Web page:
Study confirms helium levels in the atmosphere are rising

(ORDO NEWS) — Scientists at the Scripps Institution of Oceanography at the University of California, San Diego have used an unprecedented technique to detect rising levels of helium in the atmosphere, solving a question that has plagued atmospheric chemists for decades.

The abundance of the helium-4 isotope ( 4 He) in the atmosphere is rising as 4 He is released from combustion and fossil fuel extraction.

The researchers report that it is growing at a very slow but clearly measurable rate for the first time. By itself, the 4He isotope does not contribute to the greenhouse effect that makes the planet warmer, but its content can serve as an indirect indicator of the use of fossil fuels.

“The main motivation was to resolve a longstanding controversy in the scientific community about the concentration of helium in the atmosphere,” said study lead author Benny Birner, a former graduate student and now researcher at the Scripps Institution of Oceanography at the University of California, San Diego. The 4He

isotope is produced by radioactive decay in the earth’s crust and accumulates in the same places as fossil fuels, in particular natural gas. During the extraction and combustion of fossil fuels, He is accidentally released, providing another tool for assessing the scale of industrial activity.

The breakthrough in the study lies in the technique used by Scripps’ team of oceanographers to measure the amount of helium in the atmosphere.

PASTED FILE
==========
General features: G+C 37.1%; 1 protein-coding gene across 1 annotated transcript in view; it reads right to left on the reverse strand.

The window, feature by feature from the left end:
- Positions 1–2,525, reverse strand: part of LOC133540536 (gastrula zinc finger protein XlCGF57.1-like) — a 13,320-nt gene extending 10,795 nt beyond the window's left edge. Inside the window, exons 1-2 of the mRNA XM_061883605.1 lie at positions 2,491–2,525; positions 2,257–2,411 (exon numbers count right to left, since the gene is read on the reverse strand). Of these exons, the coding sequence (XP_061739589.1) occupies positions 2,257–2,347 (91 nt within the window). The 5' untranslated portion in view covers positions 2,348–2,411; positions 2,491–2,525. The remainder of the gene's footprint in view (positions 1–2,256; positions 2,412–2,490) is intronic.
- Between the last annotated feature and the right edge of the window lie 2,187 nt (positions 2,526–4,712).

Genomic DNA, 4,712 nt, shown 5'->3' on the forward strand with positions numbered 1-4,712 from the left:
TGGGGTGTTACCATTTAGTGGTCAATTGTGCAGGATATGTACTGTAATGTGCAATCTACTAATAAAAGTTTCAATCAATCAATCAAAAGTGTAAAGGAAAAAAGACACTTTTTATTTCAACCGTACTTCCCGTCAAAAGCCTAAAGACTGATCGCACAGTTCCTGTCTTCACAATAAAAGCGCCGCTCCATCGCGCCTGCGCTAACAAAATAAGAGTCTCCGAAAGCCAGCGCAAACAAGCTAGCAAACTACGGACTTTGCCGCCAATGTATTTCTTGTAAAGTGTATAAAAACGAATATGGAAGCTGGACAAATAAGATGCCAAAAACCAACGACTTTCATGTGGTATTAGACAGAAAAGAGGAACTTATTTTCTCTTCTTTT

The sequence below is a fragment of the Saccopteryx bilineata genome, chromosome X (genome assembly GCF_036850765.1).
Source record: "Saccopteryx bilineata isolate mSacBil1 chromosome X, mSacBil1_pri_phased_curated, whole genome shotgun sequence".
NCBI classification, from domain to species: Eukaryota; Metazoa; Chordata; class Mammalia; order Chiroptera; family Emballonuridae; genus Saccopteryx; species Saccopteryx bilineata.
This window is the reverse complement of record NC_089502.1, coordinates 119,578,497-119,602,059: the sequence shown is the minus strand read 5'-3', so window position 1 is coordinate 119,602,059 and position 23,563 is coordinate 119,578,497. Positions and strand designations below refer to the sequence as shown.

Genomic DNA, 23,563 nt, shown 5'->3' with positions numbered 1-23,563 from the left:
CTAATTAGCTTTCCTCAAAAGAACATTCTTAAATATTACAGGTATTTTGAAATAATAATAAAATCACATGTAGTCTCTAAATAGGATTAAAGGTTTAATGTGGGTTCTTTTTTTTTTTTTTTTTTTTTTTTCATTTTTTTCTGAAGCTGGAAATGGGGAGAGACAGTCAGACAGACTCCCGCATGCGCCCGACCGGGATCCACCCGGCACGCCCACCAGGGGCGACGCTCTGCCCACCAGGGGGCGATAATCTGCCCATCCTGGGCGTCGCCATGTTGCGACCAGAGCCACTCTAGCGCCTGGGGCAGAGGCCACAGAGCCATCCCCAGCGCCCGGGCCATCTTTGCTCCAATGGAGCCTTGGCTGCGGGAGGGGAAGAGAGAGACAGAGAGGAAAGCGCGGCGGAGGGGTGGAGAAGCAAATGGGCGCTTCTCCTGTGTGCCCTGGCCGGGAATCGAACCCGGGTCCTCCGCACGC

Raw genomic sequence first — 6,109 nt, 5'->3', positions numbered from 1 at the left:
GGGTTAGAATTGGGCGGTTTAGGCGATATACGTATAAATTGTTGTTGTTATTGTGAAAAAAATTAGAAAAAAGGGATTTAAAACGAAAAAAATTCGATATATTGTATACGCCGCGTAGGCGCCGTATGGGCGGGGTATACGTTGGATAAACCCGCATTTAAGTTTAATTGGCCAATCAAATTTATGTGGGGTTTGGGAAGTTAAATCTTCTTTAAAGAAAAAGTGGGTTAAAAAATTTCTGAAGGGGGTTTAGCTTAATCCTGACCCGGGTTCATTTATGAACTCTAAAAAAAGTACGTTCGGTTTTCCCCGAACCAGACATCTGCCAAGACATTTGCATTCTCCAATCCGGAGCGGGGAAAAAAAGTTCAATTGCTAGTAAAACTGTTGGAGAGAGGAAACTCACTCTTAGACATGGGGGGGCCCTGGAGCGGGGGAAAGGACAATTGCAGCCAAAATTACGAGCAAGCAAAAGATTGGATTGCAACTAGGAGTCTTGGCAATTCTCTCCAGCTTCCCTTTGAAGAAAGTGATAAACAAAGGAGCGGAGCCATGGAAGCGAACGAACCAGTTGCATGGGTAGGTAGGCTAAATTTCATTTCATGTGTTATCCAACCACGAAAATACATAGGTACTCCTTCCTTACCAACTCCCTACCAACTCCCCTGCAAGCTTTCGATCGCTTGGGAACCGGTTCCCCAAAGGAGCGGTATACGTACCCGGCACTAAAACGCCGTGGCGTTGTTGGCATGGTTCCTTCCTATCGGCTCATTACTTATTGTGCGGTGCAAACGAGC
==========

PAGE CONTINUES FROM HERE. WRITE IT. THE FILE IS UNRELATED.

Birner and Scripps geologists Jeff Severinghouse, Bill Paplavsky, and Ralph Keeling created an accurate method for comparing the He isotope with the levels of the common atmospheric gas, nitrogen.

Since the level of nitrogen in the atmosphere is constant, an increase in the content of He/N 2 indicates the rate of accumulation of 4 He in the atmosphere.

Study co-author and Scripps Oceanographic Department geochemist Ralph Keeling, director of the famous carbon dioxide measurement known as the Keeling curve, called the study “a masterpiece of fundamental geochemistry.”

Although it is relatively easy for scientists to detect helium in air samples, present at the level of five parts per million of air, no one has done work to measure it closely enough to observe an increase in atmospheric levels, he said.

The study also lays the groundwork for scientists to better understand the valuable isotope helium-3 ( 3 He), which is used in nuclear fusion, cryogenics and other fields. Proposals to extract scarce gas from the moon are indicative of the lengths producers will go to extract it.

According to previous work by other researchers, the He isotope exists in the atmosphere in an unchanged ratio with 3 He.

Therefore, the growth of the 4He isotope in the atmosphere measured at Scripps suggests that the He isotope should grow at the same rate as 4He . The Birner group’s study raises several questions about the accuracy of scientists’ previous assumptions about how 3He is formed and how much.

“We don’t know for sure, but I’m wondering if more 3 He is coming out of the Earth than we previously thought, which could possibly be harvested and used as fuel for our fusion reactors in the future,” Birner said.

“This study brings to light the controversy surrounding the rare helium isotope 3 He,” said Keeling. “The implications are far from clear, but they require more work.”

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